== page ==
While hanging out with friends and discussing changes in our church and in our community, I was reminded about how resistant people are toward change. Talking about change unfurls feathers and causes stress. This impulsive reaction ignores the fact that most of the things we were doing that night were a result of changes. We were having fun with a game that was made in 1989. We were watching a show made in 2007 to spur discussion on equipment that wasn’t around thirty years ago. And yet in the midst of enjoying all these new things, all these changes, the idea that change was bad was still being expressed.
Many of the things that we truly enjoy were started in the last ten to twenty years. I go down to the park with my children and enjoy the playground. That was a change that became reality in October 2005. A change that came about from the result of the hard work of many. Then I look at the library. That didn’t open up until 1991. Nearly everything we enjoy in our community was a change at one time that probably faced resistance and required a lot of hard work. I look around and I see others working hard on changes that will impact the future. From planting new trees in the park to replace the dying ash trees to the people hard at work on the youth center to a new program at the school, tomorrow will be a better place because of the hard work of people who are bringing about change today.
Maybe change would be more palatable if we would sugar-coat the word “change” by calling it “improvements.” Whatever we want to label the concept of making things different tomorrow than they are today, it is all still the same. It is always difficult to bring about. It will always face opposition, but it is always necessary.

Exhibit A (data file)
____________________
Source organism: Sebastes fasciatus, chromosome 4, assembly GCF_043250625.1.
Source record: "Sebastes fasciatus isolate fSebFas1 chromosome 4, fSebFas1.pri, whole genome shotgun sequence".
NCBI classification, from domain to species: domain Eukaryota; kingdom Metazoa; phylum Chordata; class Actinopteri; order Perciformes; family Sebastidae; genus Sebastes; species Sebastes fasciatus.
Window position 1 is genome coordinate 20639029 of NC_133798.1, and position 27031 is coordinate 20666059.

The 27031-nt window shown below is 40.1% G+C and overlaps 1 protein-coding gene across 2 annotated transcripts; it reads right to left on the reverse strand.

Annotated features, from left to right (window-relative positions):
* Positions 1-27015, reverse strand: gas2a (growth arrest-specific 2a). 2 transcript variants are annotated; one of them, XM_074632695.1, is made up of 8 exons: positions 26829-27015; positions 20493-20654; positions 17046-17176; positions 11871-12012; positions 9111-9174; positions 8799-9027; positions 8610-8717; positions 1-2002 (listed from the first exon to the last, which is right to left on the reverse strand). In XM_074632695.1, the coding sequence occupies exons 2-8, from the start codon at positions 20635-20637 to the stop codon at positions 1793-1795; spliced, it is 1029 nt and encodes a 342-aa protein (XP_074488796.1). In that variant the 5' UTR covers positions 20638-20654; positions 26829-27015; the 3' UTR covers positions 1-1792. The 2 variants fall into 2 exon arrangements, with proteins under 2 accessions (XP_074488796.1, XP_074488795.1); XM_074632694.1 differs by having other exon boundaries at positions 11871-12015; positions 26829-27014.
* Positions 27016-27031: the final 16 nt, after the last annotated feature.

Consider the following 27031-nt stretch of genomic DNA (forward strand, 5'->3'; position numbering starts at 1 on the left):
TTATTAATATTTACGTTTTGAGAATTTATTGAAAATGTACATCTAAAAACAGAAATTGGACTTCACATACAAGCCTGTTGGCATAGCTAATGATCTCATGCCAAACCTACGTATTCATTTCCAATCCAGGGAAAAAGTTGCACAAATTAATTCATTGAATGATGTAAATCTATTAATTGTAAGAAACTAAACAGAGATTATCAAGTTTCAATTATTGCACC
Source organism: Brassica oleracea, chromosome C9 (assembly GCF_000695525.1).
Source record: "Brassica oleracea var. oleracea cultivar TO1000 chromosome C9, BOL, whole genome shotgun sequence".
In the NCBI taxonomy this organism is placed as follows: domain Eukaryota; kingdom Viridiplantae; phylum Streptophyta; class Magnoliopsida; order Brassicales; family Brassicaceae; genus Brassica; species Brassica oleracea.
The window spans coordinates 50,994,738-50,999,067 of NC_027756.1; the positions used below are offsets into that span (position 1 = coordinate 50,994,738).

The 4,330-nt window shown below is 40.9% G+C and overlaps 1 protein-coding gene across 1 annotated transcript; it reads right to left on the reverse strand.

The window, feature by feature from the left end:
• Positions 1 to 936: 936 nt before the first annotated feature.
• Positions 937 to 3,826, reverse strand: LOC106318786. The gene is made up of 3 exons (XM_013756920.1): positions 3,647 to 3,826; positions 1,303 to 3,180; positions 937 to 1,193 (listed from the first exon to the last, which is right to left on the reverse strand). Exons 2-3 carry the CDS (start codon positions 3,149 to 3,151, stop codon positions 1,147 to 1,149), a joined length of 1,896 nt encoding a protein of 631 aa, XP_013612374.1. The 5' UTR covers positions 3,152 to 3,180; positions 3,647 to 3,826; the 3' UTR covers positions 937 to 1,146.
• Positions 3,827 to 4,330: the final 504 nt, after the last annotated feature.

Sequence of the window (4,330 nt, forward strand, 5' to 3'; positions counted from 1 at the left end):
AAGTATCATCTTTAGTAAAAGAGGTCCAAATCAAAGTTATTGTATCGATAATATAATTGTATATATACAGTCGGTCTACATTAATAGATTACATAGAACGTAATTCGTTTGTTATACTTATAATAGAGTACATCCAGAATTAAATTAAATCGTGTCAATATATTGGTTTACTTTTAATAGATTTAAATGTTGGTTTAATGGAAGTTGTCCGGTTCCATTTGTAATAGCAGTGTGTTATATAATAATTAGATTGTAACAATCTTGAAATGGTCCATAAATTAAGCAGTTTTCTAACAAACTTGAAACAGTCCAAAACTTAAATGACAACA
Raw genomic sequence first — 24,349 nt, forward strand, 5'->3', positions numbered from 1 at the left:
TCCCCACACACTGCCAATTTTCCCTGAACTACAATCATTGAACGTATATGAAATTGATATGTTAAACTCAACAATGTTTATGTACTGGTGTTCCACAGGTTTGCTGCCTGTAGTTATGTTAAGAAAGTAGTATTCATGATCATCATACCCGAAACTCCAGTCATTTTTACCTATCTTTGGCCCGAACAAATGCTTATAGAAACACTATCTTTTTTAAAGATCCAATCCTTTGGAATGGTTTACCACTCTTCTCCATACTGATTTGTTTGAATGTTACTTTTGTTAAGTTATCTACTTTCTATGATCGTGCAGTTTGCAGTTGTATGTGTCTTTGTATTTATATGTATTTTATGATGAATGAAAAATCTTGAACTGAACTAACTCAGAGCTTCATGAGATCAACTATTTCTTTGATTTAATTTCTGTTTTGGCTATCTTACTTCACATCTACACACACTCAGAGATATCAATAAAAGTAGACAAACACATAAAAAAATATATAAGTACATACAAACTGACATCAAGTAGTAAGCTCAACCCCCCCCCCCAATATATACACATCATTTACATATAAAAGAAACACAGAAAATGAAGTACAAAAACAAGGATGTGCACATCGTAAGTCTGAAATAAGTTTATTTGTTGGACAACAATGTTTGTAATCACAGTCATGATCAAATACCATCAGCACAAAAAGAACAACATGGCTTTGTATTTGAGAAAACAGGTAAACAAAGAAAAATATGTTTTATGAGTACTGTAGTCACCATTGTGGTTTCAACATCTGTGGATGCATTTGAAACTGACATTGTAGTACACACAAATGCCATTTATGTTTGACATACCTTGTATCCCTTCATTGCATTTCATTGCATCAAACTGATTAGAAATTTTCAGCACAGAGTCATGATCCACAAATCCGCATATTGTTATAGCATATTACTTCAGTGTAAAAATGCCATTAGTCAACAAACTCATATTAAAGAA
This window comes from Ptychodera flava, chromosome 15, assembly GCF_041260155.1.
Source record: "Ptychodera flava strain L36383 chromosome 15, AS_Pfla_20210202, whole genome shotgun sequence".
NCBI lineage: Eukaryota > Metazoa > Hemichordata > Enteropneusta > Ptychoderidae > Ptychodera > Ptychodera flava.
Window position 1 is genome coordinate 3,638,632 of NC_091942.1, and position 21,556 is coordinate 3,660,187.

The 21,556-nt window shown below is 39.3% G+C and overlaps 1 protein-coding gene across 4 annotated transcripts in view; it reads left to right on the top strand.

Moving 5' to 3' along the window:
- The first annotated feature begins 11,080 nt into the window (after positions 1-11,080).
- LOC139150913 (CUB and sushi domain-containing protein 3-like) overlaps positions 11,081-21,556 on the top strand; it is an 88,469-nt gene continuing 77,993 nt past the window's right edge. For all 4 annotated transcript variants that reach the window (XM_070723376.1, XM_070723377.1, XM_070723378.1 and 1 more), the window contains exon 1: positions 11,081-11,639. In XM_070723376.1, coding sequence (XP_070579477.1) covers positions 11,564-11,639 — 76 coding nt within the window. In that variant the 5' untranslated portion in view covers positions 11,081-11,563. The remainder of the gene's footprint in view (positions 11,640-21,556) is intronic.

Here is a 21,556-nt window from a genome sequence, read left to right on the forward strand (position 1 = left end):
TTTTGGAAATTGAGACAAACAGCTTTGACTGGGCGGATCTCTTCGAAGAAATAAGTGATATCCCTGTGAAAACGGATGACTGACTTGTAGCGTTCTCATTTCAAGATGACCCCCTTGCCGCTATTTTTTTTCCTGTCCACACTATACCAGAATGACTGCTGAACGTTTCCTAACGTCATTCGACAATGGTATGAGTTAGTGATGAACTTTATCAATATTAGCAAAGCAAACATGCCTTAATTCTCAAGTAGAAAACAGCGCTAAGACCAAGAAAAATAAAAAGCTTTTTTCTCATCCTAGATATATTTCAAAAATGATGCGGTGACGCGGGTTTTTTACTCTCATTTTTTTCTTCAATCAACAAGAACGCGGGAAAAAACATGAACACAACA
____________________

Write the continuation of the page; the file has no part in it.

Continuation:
What legacy are we going to leave for future generations? I look at the hard work of the people who have come before and made this community the great place it is to live in today. That didn’t just happen by accident. That also didn’t happen without change.
The natural state of things is decay. If left untouched, our towns and churches would slowly dwindle. I look around and miss some things from my childhood. I miss the Ice Cream Depot, Dana providing living wage jobs in our community, and Ray’s Restaurant down on the corner. The sad reality is that a town or a church building can exist long after the life and community has left.
We need to be willing to stand up, work, and bring about the changes needed whether or not we face resistance. We need to ask ourselves what we can do to really make tomorrow a better place in our churches and our community. The question of whether our community and churches are where they are destined to be in the future is predicated on whether we are living in His will today.
Change is going to happen. The question is not whether things will be different tomorrow; it is whether things will be better tomorrow because of the changes happening today. Those changes can be good if we bathe them in prayer, bring others along with us, and work diligently to make our invisible dreams break through into a better reality. Or they will be bad if we ignore the fact that change happens. We are either building up a better tomorrow or watching the hard work of the previous generation decay.
God is at work, prompting people to help shape our community and our churches into what God has destined for them to be. But God is not a dictator. He never forces His will. It is up to us to respond like Isaiah did. The story goes, “And I heard the voice of the Lord saying, “Whom shall I send, and who will go for us?” Then I said, “Here am I! Send me” (Isaiah 6:8 ESV).
Send me. Not my neighbor. Not the person sitting across the aisle. Send me! That needs to be our reply if we want our community and our churches to be what God wants them to be next year, five years from now, or even twenty years from now. Please join me in saying, “Here am I, send me.”